Did Dr. Zamboni even report on symptom improvement following the procedure? I've read that no one who didn't re-stenosis experienced progression, but I don't remember reading stats on immediate improvements from him.
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Postby concerned » Wed Jul 28, 2010 8:37 am

I'd take Jack the Dripper any day.
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Postby Cece » Wed Jul 28, 2010 9:21 am

I think any docs who are on record as speaking at the symposium yesterday no longer have any cover and we should be able to say their names freely.

I hadn't realized from the previous distinction of '1/3rd big improvements, 1/3 small improvements, 1/3 no improvements' how big the big were. At the symposium, he referred to the big improvements as 'home run' improvements. He also said that he is seeing a group that starts out with no or little improvements but then progressively improves over time. He is also not seeing with any certainty any difference in outcomes between the RR, SP or PP groups...I thought that was hopeful, especially for the PPers.

Are there any questions about this doctor's skill? I would want to know, if there are....

I actually think, since he talked about the need to dampen patient's expectations because even if we intellectually understand things on an emotional level we are all hoping for miracles, that he may be emphasizing the negative somewhat with the one-thirds.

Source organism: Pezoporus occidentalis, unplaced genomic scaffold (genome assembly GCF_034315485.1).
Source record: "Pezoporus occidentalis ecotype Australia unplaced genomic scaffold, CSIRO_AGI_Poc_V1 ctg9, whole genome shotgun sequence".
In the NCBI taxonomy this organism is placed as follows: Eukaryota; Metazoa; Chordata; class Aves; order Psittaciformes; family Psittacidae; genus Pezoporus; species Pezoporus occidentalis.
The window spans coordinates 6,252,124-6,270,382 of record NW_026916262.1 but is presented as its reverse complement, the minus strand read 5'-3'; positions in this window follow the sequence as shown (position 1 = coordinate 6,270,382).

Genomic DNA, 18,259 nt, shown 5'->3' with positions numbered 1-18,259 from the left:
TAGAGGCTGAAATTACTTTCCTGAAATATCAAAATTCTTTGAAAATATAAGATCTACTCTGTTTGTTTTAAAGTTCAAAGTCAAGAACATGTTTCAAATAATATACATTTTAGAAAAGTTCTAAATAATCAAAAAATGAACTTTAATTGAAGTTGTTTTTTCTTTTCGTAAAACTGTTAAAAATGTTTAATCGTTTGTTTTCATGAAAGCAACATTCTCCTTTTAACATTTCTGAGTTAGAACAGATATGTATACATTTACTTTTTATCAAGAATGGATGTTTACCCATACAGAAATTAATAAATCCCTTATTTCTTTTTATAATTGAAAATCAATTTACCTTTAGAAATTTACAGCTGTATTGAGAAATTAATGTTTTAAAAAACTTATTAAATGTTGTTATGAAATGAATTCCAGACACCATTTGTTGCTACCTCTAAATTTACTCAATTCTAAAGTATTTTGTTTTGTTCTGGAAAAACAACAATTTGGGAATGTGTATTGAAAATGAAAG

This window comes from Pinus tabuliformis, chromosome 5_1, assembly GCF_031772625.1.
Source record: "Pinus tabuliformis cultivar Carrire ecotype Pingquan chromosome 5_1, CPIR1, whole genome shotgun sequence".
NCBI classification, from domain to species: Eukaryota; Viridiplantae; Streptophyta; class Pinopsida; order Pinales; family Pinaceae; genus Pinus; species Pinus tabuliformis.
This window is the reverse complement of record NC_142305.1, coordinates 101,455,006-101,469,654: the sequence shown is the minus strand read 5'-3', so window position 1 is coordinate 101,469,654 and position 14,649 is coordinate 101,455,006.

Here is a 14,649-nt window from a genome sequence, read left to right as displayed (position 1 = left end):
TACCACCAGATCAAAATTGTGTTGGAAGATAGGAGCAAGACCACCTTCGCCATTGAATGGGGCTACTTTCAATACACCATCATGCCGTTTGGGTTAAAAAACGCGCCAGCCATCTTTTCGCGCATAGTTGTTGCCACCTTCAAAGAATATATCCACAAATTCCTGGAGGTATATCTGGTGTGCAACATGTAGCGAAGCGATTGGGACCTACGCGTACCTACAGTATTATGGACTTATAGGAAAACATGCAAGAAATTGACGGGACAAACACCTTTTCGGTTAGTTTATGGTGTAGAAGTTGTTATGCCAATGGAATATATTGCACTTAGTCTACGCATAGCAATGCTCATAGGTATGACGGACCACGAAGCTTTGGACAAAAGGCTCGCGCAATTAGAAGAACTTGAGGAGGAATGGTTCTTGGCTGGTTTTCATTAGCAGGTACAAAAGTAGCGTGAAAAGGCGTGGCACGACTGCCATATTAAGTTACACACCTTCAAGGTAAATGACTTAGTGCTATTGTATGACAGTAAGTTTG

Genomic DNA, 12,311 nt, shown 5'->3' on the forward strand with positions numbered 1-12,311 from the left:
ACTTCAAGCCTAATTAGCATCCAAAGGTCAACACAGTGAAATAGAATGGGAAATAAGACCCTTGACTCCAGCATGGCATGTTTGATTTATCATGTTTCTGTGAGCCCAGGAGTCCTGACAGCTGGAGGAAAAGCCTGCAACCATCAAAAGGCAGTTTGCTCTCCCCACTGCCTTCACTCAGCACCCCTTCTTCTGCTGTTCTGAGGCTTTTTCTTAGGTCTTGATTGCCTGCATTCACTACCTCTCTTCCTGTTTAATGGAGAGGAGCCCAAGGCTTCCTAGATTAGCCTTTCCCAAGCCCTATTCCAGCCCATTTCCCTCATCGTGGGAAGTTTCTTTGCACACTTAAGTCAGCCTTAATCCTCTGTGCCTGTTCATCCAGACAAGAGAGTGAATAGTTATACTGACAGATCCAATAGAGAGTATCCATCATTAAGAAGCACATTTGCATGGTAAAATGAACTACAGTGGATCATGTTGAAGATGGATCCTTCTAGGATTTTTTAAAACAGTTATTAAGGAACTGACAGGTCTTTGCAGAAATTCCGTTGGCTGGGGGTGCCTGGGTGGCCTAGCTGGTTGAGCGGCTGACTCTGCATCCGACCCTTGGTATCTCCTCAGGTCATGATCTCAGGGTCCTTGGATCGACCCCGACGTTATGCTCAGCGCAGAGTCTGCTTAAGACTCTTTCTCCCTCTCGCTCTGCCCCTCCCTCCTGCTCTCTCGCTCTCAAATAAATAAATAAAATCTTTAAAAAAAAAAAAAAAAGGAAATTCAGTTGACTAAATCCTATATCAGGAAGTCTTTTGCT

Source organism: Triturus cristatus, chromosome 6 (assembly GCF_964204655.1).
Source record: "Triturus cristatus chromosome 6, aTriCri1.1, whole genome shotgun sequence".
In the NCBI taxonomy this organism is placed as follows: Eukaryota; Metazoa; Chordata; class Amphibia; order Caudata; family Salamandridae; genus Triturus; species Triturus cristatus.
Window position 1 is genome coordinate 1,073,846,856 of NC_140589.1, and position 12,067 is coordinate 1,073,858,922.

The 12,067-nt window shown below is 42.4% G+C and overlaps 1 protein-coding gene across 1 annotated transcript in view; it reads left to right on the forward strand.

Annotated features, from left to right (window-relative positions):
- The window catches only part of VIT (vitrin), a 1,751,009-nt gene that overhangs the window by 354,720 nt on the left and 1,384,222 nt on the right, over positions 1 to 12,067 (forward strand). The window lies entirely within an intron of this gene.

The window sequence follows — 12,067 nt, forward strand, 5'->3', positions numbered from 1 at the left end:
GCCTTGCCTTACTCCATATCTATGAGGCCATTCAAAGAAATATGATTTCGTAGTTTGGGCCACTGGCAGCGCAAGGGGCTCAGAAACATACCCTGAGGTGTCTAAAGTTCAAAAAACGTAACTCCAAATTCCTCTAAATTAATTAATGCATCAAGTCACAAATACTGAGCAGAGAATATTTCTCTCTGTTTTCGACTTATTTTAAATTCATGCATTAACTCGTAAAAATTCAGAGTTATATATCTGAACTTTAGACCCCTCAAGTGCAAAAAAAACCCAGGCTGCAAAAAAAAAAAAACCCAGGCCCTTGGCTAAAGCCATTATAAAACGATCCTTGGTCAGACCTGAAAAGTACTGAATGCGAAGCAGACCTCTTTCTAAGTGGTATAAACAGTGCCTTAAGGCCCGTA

1eye, no, he does not use ivus, but starting from mid-June, he does enter from the left side. Dr. Zamboni did not use ivus either, so that wouldn't affect those results comparison.
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Postby CCSVIhusband » Wed Jul 28, 2010 9:27 am

Because like you and I have discussed many times Cece ... there is NO difference between RRMS, SPMS, PPMS ... the titles in fact, should not be used when discussing CCSVI.

THE ONLY DIFFERENCE IS -

where your veins are blocked,
how bad they are blocked,
and time ...



other than that it's the same process ... 10 years from now that'll be commonly accepted.
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Postby Cece » Wed Jul 28, 2010 9:34 am

CCSVIhusband wrote:Because like you and I have discussed many times Cece ... there IS no distinction between RRMS, SPMS, PPMS ... just where your veins are blocked, how bad they are blocked, and time ... other than that it's the same process ...

I don't give much respect to the neuros but I'll give them a little...it is hard to change a paradigm when used to thinking in one set of terms. ;)

Thinking this through, PP, RR, and SP do exist as a description of clinical outcomes. PP except for the very early stages and SP both represent categories in which more damage has been done to the brain and spinal column. So really I think we are looking at to what degree the brain and spinal column can recover from this damage, especially in newfound conditions of being fully oxygenated for the first time ever. RR MSers have demonstrated clinically that they can recover or else they wouldn't be called RRers anymore.